Effect of PACE on Costs, Nursing Home Admissions, and Mortality: 2006-2011. 2. Results for Medicare and Medicaid Expenditures Using the Second Comparison Group of Matched HCBS Waiver Enrollees Alone

03/01/2015

Since some of the previous studies looking at expenditures under PACE used HCBS waiver enrollees alone as a comparison group, we repeated our analysis of Medicare and Medicaid expenditures using the second matched comparison group comprised of HCBS waiver enrollees alone (matched sample B). Both pooled and state-specific results from this analysis are presented in Tables 9-12. Broadly, the main findings across all eight states are essentially the same as for the main comparison group--actual expenditures under PACE are consistently higher-than-predicted expenditures. The positive difference for Medicare expenditures is statistically significant in five intervals, where the magnitude of the difference ranges from $243 to $784 PBPM (the negative difference of $42 in the first interval is now much smaller and not statistically significant, with the NH entrants no longer in the comparison group). Actual Medicaid expenditures PBPM under PACE are significantly higher in all seven intervals, with the magnitude of the Medicaid spending gap decreasing over time from over $2,016 to $1,284, as predicted expenditures increase (Table 9). Consequently, combined actual expenditures also significantly exceed predicted expenditures in all intervals, with the magnitude of the difference ranging from $1,323 to $1,974. Overall, with the second comparison group strategy, the magnitude of the estimated positive expenditure gap (higher actual payments under PACE) are much larger, consistent with lower expenditures in the comparison group with NH entrants excluded from it.

As before, for the state-specific results, the sample sizes in most of the later cost intervals, for example, all cost intervals from month 37 of the followup period onwards, were rather small. Hence, the state-specific results need to be interpreted with caution. None of the Medicare cost differences were significant in California, but actual Medicaid payments significantly exceeded predicted expenditures in all intervals,and by a larger magnitude of over $3,000, compared to the results before (Table 10). In Massachusetts (we discuss results through month 36 or the first six intervals only, since the number of PACE enrollees drops to 66 or below in the later intervals), once again, half the Medicare cost differences were not significant, and the Medicaid spending gap was positive and significant in all intervals--decreasing over time from $1,931 to $844 (Table 11). As before, the results for New York differed from those for the other states. Actual Medicare expenditures PBPM were significantly higher-than-predicted expenditures in seven of the 11 intervals by $748-$1,264. The Medicaid spending gap of $273-$644 was positive and significant in the first two intervals, but decreased over time, becoming negative in the last three intervals with magnitudes of $177-$377, with the negative difference of $214 in the fifth interval being statistically significant (Table 12). For all three states, combined actual expenditures exceeded predicted expenditures in all intervals, with the difference being statistically significant in most intervals.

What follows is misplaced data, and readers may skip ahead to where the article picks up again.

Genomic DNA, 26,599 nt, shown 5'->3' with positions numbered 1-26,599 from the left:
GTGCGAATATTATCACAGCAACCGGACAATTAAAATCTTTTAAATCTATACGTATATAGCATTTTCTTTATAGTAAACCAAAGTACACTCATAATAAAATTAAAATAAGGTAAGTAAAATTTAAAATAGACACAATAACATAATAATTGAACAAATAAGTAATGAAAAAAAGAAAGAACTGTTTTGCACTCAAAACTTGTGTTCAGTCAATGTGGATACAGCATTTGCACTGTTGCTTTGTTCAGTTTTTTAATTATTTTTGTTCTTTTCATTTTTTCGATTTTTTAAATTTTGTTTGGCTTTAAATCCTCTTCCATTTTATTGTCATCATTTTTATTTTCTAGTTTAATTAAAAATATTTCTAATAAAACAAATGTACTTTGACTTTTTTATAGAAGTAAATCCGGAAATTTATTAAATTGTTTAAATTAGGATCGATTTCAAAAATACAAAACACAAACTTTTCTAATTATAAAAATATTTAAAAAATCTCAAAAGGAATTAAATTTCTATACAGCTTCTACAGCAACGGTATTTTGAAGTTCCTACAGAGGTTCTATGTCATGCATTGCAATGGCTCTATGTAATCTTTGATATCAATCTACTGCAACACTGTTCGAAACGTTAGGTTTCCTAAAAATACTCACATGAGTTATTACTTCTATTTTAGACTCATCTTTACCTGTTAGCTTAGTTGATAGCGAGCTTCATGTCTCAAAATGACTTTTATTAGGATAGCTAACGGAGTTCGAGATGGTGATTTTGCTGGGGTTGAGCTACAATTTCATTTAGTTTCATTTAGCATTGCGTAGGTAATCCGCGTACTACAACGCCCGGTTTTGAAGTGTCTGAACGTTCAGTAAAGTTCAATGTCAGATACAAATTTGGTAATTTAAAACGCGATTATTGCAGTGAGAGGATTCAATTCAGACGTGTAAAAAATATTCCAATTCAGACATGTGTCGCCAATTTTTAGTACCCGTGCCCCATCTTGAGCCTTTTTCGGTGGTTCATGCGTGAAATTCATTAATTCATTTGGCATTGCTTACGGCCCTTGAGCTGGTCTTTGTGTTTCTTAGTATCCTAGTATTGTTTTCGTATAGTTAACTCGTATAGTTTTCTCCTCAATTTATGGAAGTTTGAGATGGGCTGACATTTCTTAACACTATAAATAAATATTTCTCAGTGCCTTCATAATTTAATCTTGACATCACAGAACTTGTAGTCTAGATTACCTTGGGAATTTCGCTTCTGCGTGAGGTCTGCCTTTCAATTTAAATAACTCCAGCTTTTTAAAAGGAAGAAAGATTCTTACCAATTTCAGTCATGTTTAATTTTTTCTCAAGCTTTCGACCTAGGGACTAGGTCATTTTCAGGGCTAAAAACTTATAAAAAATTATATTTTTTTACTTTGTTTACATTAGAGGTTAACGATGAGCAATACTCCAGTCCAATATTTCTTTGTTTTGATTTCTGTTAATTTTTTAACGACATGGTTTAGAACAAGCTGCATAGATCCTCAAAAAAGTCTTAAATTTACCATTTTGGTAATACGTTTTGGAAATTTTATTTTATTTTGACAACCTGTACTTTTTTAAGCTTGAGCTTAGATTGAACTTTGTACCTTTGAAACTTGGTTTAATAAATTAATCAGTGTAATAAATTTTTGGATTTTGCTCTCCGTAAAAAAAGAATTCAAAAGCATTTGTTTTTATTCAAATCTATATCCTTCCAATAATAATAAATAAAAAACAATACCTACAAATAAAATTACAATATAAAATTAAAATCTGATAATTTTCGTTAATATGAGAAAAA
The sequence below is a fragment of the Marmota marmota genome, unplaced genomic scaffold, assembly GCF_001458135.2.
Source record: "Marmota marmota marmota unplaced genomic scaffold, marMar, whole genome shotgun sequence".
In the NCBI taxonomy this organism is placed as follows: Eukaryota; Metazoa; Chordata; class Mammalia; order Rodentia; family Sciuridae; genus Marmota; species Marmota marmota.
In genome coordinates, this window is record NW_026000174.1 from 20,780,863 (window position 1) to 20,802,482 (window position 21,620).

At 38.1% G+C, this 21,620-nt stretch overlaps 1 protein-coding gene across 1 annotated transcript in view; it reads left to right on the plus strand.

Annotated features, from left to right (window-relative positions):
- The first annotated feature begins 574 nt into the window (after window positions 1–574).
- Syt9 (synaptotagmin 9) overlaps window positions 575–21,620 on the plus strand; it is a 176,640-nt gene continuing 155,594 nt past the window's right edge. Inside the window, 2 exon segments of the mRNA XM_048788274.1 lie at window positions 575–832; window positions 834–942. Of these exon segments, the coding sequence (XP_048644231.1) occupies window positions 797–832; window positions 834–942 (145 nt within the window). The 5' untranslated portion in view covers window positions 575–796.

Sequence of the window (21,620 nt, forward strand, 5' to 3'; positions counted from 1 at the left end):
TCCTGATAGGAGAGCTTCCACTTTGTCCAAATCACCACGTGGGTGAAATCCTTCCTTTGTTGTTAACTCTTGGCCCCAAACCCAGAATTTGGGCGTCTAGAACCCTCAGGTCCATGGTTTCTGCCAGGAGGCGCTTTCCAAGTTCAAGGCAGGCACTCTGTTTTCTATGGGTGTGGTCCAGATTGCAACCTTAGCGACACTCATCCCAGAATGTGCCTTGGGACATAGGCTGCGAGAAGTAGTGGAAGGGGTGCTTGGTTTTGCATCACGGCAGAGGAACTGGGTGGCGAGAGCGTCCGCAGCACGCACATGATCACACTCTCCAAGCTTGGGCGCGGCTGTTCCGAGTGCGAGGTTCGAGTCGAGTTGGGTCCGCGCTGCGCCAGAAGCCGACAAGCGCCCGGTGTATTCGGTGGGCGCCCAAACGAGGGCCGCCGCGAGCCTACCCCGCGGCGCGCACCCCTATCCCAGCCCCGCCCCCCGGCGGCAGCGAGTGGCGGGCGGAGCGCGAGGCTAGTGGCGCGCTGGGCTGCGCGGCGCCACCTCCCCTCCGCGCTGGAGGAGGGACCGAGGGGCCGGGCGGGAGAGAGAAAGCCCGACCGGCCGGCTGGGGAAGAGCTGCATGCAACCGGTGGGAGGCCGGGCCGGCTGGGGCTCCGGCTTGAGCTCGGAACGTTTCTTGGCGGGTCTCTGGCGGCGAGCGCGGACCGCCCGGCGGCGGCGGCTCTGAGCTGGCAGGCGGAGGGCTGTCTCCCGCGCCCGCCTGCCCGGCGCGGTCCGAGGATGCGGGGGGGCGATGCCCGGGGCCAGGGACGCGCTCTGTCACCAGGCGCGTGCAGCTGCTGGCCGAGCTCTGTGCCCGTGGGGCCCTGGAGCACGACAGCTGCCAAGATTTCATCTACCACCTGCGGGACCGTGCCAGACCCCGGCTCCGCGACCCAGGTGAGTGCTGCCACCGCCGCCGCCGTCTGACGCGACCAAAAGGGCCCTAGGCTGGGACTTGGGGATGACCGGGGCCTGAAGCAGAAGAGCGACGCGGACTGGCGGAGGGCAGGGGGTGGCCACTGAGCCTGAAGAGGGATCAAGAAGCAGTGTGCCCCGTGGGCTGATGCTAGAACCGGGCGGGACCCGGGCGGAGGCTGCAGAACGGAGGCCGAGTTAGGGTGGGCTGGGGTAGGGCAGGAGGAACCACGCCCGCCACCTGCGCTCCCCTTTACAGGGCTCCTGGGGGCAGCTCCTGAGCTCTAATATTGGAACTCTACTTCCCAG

As for the analysis involving the first matched comparison group, we checked if the state-specific impact estimates for Medicare, Medicaid and total expenditures were significantly different from each other in the analysis involving the second matched comparison group comprised of HCBS recipients only. As before, the impact estimates for Medicaid expenditures were significantly different from each other in all state-to-state comparisons, while the impact estimates for Medicare expenditures tended to differ across states in fewer intervals (results not shown). Comparing California and Massachusetts, the impact estimates for Medicare expenditures were significantly different from each other at the 10 percent level in the sixth interval only, impact estimates for Medicaid expenditures differed significantly in all intervals, and impact estimates for combined expenditures were different in the first five of the six intervals reported for Massachusetts. Comparing California and New York, the impact estimates for Medicare expenditures were significantly different from each other at the 10 percent level in the first three and the sixth intervals, impact estimates for Medicaid expenditures differed significantly in all intervals, and impact estimates for combined expenditures were different in all but the sixth interval. Finally, comparing Massachusetts and New York, the impact estimates for Medicare expenditures were significantly different from each other at the 10 percent level only in the first three intervals, impact estimates for Medicaid expenditures differed significantly in all intervals, and impact estimates for combined expenditures were different only in the fourth interval.

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